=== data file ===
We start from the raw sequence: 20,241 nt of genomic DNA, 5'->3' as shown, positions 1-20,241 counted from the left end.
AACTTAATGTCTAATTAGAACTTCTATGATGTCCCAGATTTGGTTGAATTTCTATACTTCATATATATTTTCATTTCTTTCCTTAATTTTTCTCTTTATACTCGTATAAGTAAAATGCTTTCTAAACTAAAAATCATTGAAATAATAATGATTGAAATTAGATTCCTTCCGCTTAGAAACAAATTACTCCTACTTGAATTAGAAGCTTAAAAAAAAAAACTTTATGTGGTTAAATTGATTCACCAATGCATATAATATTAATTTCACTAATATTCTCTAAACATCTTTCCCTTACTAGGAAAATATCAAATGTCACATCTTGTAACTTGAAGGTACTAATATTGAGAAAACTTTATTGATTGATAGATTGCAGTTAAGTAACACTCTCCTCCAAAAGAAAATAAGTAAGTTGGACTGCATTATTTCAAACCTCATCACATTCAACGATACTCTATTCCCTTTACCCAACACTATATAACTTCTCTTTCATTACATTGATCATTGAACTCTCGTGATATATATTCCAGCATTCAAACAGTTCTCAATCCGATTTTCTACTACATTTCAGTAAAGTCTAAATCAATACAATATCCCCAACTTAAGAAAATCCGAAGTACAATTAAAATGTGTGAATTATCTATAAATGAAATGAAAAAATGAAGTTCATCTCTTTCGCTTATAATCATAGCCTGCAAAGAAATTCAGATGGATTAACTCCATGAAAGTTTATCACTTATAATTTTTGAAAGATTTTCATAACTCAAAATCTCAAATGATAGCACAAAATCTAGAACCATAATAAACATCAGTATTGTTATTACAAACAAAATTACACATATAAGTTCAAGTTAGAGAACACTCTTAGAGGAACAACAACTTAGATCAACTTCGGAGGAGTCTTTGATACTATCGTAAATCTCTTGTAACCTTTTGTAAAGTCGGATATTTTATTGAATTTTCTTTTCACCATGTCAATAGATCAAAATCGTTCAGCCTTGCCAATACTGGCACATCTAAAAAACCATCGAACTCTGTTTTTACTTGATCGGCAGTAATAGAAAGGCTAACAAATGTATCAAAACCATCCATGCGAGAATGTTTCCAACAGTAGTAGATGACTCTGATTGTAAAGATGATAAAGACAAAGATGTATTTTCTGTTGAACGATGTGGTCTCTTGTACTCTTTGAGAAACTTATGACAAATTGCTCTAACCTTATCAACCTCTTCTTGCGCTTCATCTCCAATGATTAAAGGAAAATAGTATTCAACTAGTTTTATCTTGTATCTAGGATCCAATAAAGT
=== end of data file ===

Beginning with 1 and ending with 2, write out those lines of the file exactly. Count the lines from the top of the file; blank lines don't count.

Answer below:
We start from the raw sequence: 20,241 nt of genomic DNA, 5'->3' as shown, positions 1-20,241 counted from the left end.
AACTTAATGTCTAATTAGAACTTCTATGATGTCCCAGATTTGGTTGAATTTCTATACTTCATATATATTTTCATTTCTTTCCTTAATTTTTCTCTTTATACTCGTATAAGTAAAATGCTTTCTAAACTAAAAATCATTGAAATAATAATGATTGAAATTAGATTCCTTCCGCTTAGAAACAAATTACTCCTACTTGAATTAGAAGCTTAAAAAAAAAAACTTTATGTGGTTAAATTGATTCACCAATGCATATAATATTAATTTCACTAATATTCTCTAAACATCTTTCCCTTACTAGGAAAATATCAAATGTCACATCTTGTAACTTGAAGGTACTAATATTGAGAAAACTTTATTGATTGATAGATTGCAGTTAAGTAACACTCTCCTCCAAAAGAAAATAAGTAAGTTGGACTGCATTATTTCAAACCTCATCACATTCAACGATACTCTATTCCCTTTACCCAACACTATATAACTTCTCTTTCATTACATTGATCATTGAACTCTCGTGATATATATTCCAGCATTCAAACAGTTCTCAATCCGATTTTCTACTACATTTCAGTAAAGTCTAAATCAATACAATATCCCCAACTTAAGAAAATCCGAAGTACAATTAAAATGTGTGAATTATCTATAAATGAAATGAAAAAATGAAGTTCATCTCTTTCGCTTATAATCATAGCCTGCAAAGAAATTCAGATGGATTAACTCCATGAAAGTTTATCACTTATAATTTTTGAAAGATTTTCATAACTCAAAATCTCAAATGATAGCACAAAATCTAGAACCATAATAAACATCAGTATTGTTATTACAAACAAAATTACACATATAAGTTCAAGTTAGAGAACACTCTTAGAGGAACAACAACTTAGATCAACTTCGGAGGAGTCTTTGATACTATCGTAAATCTCTTGTAACCTTTTGTAAAGTCGGATATTTTATTGAATTTTCTTTTCACCATGTCAATAGATCAAAATCGTTCAGCCTTGCCAATACTGGCACATCTAAAAAACCATCGAACTCTGTTTTTACTTGATCGGCAGTAATAGAAAGGCTAACAAATGTATCAAAACCATCCATGCGAGAATGTTTCCAACAGTAGTAGATGACTCTGATTGTAAAGATGATAAAGACAAAGATGTATTTTCTGTTGAACGATGTGGTCTCTTGTACTCTTTGAGAAACTTATGACAAATTGCTCTAACCTTATCAACCTCTTCTTGCGCTTCATCTCCAATGATTAAAGGAAAATAGTATTCAACTAGTTTTATCTTGTATCTAGGATCCAATAAAGT